Case Studies

Lincoln Community Larder – The cases below reflect the people we see and the types of situations they find themselves in. Details have been changed to protect their identity. Every case is different but the same theme runs throughout all of them – not enough funds to buy food.


Jason is a single 19 year old man who is estranged from his family. He cannot find work and lives on JobSeeker’s Allowance of £57.90 per week.

Jason has a room in a house of multiple occupation – sharing the kitchen and bathroom with the other occupants. After cashing his benefit one week and going shopping, Jason had all his food stolen from the communal kitchen.

He had no means of buying more food so was very relieved to receive a Lincoln Community Larder Voucher which bridged the gap until his next benefit payment was due.


Jim is aged 55 and lives alone. The factory he worked for closed down some months ago and he now gets JobSeeker’s Allowance of £73.10 per week. This money has to pay for everything apart from his rent and part of his council tax, which are covered by benefits. After paying for his gas, electricity, water, travel expenses to the JobCentre and something towards the modest credit card bill he ran up whilst working, he is left with just £10 per week for food.

A Lincoln Community Larder Voucher meant that for a few days at least, Jim ate a little better than he had for several weeks.

Susan and Dennis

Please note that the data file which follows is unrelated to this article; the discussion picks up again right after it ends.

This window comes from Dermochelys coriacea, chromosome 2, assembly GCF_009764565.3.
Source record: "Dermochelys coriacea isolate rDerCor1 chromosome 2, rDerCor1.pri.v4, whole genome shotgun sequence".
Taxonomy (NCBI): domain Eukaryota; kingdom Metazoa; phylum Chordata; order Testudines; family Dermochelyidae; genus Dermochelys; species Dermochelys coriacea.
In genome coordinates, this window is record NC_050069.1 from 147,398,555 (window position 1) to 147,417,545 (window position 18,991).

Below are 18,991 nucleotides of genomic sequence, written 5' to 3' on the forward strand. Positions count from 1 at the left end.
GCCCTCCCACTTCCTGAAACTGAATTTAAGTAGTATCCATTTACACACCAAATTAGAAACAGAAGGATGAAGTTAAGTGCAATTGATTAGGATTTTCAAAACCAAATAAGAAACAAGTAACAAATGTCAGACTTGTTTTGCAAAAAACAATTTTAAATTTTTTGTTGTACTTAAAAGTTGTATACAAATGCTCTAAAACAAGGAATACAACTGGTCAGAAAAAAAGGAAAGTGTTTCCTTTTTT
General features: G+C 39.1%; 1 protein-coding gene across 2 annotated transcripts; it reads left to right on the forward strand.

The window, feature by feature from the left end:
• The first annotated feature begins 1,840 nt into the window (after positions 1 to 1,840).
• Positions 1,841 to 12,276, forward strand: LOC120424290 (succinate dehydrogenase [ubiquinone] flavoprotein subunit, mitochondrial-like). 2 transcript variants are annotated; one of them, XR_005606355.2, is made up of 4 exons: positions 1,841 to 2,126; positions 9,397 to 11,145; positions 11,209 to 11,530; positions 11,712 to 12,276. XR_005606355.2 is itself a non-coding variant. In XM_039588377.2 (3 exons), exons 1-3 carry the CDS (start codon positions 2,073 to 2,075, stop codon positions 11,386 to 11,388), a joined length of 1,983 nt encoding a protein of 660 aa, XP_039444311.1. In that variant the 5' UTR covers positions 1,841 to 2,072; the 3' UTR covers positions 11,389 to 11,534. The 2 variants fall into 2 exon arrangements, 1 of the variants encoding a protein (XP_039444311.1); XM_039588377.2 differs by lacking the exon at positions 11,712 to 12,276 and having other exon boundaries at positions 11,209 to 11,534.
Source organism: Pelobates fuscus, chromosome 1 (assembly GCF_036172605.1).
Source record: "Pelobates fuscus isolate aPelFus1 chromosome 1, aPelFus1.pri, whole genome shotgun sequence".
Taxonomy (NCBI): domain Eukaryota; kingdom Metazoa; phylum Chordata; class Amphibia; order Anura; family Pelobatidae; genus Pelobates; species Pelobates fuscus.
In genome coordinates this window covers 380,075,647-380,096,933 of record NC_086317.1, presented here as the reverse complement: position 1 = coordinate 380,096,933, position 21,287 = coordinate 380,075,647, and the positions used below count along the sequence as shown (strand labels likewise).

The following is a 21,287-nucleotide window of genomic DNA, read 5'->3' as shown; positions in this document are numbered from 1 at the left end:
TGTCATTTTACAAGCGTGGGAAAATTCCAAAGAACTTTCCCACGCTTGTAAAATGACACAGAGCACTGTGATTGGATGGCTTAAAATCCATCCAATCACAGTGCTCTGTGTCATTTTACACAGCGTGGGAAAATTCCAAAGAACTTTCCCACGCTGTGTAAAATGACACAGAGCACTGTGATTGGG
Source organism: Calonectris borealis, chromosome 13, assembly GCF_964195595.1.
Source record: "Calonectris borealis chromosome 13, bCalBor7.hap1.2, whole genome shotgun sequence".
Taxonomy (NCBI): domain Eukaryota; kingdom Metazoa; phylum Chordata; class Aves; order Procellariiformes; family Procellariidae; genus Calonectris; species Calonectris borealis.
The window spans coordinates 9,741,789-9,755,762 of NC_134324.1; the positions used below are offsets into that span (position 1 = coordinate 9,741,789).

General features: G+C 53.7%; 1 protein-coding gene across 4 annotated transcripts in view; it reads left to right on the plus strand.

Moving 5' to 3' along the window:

Susan and Dennis have four children aged between 6 and 18 years, all at school or college. Dennis works in sales and the major portion of his salary is made up of commission. Susan was made redundant 3 months ago.

Dennis was ill recently and off work for 8 weeks. His first couple of pay packets after returning to work comprised just his basic wage which was very low and barely covered the mortgage, council tax and fuel. Susan was very distressed to find herself unable to feed the children unless she borrowed money that she would struggle to pay back.

The family were issued with a Lincoln Community Larder Voucher for two adults and four children and their next problem was carrying all the food home.


Tracey is a single mum with two school aged children. She works part time but really struggles to make ends meet. She recently went slightly overdrawn at the bank and the resulting exorbitant bank charges have left her with a big hole in her already tight budget. Without a helping hand from the Lincoln Community Larder, Tracey would have been unable to put food on the table.


Julie is a widowed mother of three children and receives Widowed Parent’s Benefit. Someone maliciously and falsely reported her for failing to declare that she was co-habiting with a man she was dating. Despite there being no evidence to support this claim, the DWP stopped her money. An Appeal Tribunal did reinstate her benefits, however she had to wait 6 months for her case to be dealt with, during which time her only income was Child Tax Credits and Child Benefit. A few Lincoln Community Larder vouchers during this period eased Julie’s desperate situation.


Gemma has been on Jobseeker’s Allowance for well over a year and in that time has applied for countless jobs. She was recently matched to a job by the JobCentre but failed to apply for it as she had already applied for, and been turned down for the same job a few weeks previously. This explanation was not accepted by the JobCentre and she was sanctioned, meaning she didn’t get any money, for 2 weeks. Because Gemma had been on benefits for so long she didn’t have any money put aside to cover such an emergency so was issued with a Lincoln Community Larder Voucher so she could at least eat.

Back to Top